Screening for Hepatitis C

Test tube stock image from CDC

The following information is summarized from the article “Hepatitis C Information for Professionals” from the Center for Disease Control and Prevention 2015.

In the US there are approximately 3.2 million people with chronic Hepatitis C (HCV) infections, with a large number of patients unaware of their infected status. 60-70% of patients infected with Hepatitis C are asymptomatic or have mild illness at time of infection. It can take approximately 1-3 weeks after exposure before HCV RNA can be detected and 8-9 weeks before Hepatitis C antibody (HCV Ab) can be detected by clinical laboratory testing. 97% of patients infected with Hepatitis C will be HCV Ab+ within 6 months of exposure. Of those acutely infected with Hepatitis C, 70-85% will develop chronic HCV infections. With several new treatments for chronic Hepatitis C infections now available, there is a renewed emphasis on screening. According to CDC recommendations, Screening for Hepatitis C should start with a serum test for HCV Ab. Patients that test positive for HCV Ab should be subsequently tested for HCV RNA to differentiate between those exposed to Hepatitis C and those that are currently infected. Screening recommendations for specific populations are listed below.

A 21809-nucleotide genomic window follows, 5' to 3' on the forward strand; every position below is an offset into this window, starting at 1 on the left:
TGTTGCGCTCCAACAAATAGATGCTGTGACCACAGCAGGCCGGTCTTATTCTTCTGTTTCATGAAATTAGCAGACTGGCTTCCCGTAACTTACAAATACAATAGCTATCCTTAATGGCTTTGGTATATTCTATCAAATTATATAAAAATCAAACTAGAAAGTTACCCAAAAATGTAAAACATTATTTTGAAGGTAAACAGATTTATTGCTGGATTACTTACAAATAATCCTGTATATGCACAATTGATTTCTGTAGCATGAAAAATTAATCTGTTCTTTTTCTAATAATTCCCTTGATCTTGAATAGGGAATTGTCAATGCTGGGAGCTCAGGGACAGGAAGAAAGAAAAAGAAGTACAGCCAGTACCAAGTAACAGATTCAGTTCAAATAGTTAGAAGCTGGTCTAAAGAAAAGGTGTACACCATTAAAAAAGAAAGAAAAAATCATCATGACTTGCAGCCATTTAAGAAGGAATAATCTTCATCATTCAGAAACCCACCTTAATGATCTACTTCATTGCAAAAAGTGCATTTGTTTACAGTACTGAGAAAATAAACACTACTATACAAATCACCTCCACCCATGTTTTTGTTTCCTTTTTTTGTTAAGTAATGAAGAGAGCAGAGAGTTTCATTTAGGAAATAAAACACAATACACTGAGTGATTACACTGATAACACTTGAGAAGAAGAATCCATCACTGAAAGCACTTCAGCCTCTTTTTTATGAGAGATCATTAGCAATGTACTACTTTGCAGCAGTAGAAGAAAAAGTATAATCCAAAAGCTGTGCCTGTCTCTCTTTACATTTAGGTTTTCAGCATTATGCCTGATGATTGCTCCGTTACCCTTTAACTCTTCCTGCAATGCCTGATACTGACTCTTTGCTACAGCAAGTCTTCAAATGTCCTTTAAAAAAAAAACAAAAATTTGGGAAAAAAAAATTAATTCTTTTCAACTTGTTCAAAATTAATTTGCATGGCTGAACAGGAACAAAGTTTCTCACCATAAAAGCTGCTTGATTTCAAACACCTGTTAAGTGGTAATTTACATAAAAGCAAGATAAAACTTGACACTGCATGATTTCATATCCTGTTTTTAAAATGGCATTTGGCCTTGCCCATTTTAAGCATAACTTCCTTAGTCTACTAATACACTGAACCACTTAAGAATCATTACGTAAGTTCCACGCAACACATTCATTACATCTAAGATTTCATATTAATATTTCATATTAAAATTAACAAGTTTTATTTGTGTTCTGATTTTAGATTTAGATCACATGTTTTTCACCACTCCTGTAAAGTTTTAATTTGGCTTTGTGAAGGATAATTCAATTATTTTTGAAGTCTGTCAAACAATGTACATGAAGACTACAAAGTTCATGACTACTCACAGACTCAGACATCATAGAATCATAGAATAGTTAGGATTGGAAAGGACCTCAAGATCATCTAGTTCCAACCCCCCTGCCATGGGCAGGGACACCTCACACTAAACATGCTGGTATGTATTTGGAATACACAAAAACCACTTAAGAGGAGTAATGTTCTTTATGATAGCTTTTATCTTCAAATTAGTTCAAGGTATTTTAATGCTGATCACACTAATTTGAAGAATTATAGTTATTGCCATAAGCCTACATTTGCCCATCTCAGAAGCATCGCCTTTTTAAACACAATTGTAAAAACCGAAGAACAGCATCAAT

Screening is Recommended

  • Adults born between 1945-1965 regardless of risk factors

  • Current IV drug users

  • Patients with history of IV drug use

  • Patients with certain medical conditions: Hemodialysis, elevated ALT of unknown origin, HIV

  • Recipients of blood transfusions or organ transplantation prior to July 1992

  • Recipients of clotting factors prior to 1987

  • Recognized Exposures: Needle sticks from HCV+ patient, Infants with HCV+ mothers. These patients with potential exposures within last 6 months, testing for HCV RNA or follow-up testing for HCV Ab >6 months after potential exposure is recommended.

Need for Screening uncertain

  • Tissue transplants (cornea, skin grafts, sperm/ova)

  • Non IV, drug users

  • Tattoos or body piercings

  • History of multiple sex partners or STDS

  • Steady sex partners of HCV+ individuals

Routine Screening Not Recommended

  • Healthcare workers without potential exposure history

  • Pregnant women

  • Non sexual household contacts of HCV+ individuals

  • General Population

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